Inter-Organizational Safety Debate: The Case of an Alarm System from the Air Traffic Control Domain

Inter-Organizational Safety Debate: The Case of an Alarm System from the Air Traffic Control Domain

Paola Amaldi, Simone Rozzi
DOI: 10.4018/jskd.2012010103
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The management of safety critical operations cannot be left to the initiative of those individuals directly in contact with the production processes. Society as a whole has a role. This paper explores the interface between societal components having a direct active role in the “safety debate”. The reference domain is air traffic management and the interface is among air traffic controllers and pilots – as directly involved in the management of the air traffic – and two agencies, the NTSB (responsible for safety investigation after an accident) and FAA (responsible for regulating, upgrading and training of the workforce). Recent debates in safety management highlight that safe practice is a control problem: the result of effective hierarchical transmissions of safety constraints and making the boundaries of acceptable performance visible. This work analyzes how safety constraints related to an alarm system are represented, transmitted and interpreted by several parties – all committed to safety of operations in air traffic management. A “miscalibration” pattern has emerged where the tendency to ignore the alarm was initially addressed at higher hierarchical levels in relation to alarm design, and only in 2006 was addressed in relation to the core issue of nuisance or false alerts (FA).
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In the Western world, every transport accident is followed by an investigation carried out by a Safety Board whose aim is not to identify “legal” responsibilities but to identify areas where operations could be improved. The present study focuses on the debate developed around safety recommendations following an accident involving aircraft flying into terrain or hitting an obstacle. We shall outline a general framework for analyzing accidents with a focus on safety issues.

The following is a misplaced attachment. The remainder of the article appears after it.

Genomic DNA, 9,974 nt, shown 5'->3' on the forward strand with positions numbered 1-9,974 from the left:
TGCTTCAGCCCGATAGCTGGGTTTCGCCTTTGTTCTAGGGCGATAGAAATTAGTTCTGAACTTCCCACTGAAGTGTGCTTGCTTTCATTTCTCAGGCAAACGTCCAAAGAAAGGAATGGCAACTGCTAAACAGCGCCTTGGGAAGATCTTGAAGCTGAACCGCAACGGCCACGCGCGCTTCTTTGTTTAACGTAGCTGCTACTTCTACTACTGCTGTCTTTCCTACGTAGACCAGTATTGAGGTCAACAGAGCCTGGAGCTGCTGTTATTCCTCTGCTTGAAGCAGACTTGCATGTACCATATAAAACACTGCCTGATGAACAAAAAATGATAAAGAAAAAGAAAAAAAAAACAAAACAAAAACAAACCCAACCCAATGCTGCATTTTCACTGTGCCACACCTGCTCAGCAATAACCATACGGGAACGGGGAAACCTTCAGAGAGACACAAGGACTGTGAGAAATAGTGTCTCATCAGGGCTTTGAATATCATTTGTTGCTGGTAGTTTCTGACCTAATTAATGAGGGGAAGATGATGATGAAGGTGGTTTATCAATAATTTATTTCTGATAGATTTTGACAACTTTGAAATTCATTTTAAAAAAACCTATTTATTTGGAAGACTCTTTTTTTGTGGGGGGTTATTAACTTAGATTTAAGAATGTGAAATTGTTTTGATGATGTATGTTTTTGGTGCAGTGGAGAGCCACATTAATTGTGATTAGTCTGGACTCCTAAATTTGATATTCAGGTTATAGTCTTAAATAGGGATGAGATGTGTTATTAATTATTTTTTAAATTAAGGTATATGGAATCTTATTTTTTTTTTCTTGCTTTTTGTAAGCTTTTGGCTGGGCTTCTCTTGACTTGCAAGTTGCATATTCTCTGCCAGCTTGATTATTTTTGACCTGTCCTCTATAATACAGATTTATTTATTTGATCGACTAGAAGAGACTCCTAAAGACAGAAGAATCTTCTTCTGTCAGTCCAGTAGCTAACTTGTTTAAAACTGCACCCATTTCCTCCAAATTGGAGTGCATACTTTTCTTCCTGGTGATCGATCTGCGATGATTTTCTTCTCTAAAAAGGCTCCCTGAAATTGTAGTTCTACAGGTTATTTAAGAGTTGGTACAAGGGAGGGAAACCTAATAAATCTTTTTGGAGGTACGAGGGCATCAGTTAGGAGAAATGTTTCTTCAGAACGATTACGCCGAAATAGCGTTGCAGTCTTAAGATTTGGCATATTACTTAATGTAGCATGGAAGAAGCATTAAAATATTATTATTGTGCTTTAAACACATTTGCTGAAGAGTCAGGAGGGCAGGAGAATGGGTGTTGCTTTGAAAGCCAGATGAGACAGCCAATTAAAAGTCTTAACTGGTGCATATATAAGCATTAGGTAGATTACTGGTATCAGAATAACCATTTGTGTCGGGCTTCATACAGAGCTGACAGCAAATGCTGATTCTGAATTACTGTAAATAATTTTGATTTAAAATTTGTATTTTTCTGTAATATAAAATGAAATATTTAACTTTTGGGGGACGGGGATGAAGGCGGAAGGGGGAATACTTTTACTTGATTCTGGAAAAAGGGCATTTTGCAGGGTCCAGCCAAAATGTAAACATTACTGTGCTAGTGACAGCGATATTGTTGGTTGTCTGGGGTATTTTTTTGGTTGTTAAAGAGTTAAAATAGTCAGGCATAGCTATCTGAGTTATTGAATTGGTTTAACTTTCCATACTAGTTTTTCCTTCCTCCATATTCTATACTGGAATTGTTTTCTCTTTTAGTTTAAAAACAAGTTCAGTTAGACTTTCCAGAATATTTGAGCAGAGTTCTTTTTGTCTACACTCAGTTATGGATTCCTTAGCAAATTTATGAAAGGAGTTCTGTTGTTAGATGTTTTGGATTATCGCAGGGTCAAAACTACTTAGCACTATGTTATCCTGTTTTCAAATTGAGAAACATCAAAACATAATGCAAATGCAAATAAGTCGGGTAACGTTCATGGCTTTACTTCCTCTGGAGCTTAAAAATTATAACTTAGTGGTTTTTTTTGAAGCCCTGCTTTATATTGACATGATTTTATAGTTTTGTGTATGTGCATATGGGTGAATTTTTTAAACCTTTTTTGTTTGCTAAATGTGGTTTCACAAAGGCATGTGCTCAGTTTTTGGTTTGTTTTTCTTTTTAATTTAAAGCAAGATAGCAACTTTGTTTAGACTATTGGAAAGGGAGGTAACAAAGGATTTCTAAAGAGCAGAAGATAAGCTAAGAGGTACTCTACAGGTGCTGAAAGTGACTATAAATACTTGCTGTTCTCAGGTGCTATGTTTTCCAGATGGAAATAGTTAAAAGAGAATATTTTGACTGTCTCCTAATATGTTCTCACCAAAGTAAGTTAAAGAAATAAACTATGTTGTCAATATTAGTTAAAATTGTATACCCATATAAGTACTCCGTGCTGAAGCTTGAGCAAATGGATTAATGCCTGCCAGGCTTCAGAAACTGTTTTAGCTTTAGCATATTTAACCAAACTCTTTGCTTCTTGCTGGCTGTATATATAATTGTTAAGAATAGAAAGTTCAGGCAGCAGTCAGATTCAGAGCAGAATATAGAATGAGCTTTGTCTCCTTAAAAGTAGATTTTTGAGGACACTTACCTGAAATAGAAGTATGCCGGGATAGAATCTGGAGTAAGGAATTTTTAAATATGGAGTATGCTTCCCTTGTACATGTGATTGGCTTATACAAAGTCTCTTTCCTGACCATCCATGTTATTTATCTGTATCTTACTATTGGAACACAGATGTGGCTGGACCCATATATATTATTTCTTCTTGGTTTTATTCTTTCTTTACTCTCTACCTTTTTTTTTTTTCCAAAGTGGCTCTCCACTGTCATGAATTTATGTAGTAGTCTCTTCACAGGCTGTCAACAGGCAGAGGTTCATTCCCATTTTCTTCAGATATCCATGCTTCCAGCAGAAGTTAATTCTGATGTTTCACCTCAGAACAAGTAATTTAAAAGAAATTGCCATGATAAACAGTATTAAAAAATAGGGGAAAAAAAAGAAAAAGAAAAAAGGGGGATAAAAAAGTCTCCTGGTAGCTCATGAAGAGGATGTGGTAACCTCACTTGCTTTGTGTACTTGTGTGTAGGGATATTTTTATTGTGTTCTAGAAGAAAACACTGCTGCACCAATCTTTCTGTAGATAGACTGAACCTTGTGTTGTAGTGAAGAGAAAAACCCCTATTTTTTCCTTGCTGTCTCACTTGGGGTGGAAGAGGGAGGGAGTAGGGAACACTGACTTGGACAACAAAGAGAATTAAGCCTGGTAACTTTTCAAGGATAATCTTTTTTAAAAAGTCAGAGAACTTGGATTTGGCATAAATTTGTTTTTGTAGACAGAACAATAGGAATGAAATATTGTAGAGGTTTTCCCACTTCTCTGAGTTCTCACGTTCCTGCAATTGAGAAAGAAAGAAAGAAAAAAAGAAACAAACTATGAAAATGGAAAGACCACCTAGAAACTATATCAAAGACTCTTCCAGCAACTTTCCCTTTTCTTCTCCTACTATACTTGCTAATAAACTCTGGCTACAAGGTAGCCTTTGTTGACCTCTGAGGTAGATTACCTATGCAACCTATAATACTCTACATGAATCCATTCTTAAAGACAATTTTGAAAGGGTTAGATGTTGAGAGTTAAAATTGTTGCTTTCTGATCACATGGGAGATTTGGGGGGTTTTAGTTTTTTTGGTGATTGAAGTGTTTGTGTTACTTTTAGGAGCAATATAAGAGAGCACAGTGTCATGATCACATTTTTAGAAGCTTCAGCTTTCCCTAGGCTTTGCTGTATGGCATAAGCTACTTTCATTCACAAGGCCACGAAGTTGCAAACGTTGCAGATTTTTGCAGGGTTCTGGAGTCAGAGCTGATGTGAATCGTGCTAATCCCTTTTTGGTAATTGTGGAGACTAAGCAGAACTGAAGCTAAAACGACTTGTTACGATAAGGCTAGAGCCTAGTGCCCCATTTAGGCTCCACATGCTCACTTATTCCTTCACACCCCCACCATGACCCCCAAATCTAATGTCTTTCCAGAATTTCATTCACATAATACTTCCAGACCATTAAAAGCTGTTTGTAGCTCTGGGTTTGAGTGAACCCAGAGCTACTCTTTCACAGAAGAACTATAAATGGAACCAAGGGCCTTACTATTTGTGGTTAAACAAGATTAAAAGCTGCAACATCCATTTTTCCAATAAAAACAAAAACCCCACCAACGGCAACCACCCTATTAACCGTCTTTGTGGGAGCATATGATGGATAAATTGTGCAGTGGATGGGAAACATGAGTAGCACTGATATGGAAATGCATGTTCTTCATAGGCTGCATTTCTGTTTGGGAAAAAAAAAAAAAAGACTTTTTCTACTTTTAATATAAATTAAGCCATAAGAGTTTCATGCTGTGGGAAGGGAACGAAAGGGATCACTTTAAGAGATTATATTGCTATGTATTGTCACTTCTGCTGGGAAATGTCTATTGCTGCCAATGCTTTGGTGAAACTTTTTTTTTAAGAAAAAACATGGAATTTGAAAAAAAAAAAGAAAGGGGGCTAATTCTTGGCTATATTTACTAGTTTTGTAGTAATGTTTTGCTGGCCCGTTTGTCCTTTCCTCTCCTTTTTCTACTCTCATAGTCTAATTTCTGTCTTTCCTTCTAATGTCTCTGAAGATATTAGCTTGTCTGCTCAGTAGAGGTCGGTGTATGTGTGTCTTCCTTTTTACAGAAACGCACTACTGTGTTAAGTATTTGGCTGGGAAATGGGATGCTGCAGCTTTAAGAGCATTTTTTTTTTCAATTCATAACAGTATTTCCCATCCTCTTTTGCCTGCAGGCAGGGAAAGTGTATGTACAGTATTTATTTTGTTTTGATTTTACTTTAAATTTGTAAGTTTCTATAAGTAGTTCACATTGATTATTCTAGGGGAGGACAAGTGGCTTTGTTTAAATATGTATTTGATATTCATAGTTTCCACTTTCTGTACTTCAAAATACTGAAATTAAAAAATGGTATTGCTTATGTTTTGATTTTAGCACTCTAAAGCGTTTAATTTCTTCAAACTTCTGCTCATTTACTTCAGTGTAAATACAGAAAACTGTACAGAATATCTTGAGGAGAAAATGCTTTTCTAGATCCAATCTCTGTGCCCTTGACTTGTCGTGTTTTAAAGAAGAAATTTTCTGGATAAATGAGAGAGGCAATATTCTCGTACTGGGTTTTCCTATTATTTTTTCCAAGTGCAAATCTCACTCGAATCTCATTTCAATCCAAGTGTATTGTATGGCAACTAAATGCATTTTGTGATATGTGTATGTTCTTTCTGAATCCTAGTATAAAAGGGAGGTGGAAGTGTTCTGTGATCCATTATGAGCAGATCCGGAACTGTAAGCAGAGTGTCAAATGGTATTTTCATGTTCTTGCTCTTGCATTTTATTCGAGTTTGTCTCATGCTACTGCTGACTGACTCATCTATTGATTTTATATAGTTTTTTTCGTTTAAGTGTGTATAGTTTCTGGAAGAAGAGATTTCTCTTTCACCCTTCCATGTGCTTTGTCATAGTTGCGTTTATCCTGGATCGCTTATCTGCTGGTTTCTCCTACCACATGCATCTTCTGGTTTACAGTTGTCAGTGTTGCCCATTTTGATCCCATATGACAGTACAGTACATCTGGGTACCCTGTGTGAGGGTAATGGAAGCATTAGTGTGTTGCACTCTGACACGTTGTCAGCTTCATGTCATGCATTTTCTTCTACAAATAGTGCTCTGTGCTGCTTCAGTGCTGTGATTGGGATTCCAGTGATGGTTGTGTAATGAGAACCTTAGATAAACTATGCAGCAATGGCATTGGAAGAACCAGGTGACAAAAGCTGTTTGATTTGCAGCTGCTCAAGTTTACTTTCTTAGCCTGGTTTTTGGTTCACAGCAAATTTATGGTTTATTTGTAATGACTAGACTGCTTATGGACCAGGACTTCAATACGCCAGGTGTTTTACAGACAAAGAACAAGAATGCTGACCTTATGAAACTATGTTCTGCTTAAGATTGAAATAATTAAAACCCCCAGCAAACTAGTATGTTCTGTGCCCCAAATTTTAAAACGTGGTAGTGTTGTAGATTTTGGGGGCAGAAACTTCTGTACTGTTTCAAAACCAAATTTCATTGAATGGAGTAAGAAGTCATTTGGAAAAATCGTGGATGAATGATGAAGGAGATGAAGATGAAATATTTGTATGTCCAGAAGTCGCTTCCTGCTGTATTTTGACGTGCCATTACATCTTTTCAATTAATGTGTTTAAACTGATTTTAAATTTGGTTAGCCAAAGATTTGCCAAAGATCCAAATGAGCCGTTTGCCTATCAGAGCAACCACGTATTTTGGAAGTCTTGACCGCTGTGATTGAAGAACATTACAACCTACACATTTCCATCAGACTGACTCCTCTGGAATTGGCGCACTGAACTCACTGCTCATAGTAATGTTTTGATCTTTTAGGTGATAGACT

The analysis of an accident should be informed by four dimensions including the cover story, the targets of the hazards, in our case human life and technical equipment, the nature of the hazard, in our case the spatial and temporal relationship between aircraft and obstacles, and the control strategy which can address one or more of the phases characterizing the adverse event. Such event or rather “flow of effects” can be causally linked to at least three preceding conditions: the root cause, the casual chain, the critical event itself. Safety control depends on means to break or to deviate the flow of events leading to the accident. A consensus should ideally be reached among decision makers at all levels of the socio-technical system with respect to the hazard sources and their control requirements. Following the representation of the accidental event, two main strategies can be identified: either blocking those events close to the critical ones or stepping backwards towards the “root causes” (Rasmussen et al., 2000).

Given a simplified representation of a sequence of events leading to an accident (Table 1), the following represents a schematic view of events in the worst scenario of Controlled Flight Into Terrain (CFIT).

Table 1.
Root causes and flow of events leading to the crash of Korean Flight 901, at Guam in 1997 (NTSB, 2000)

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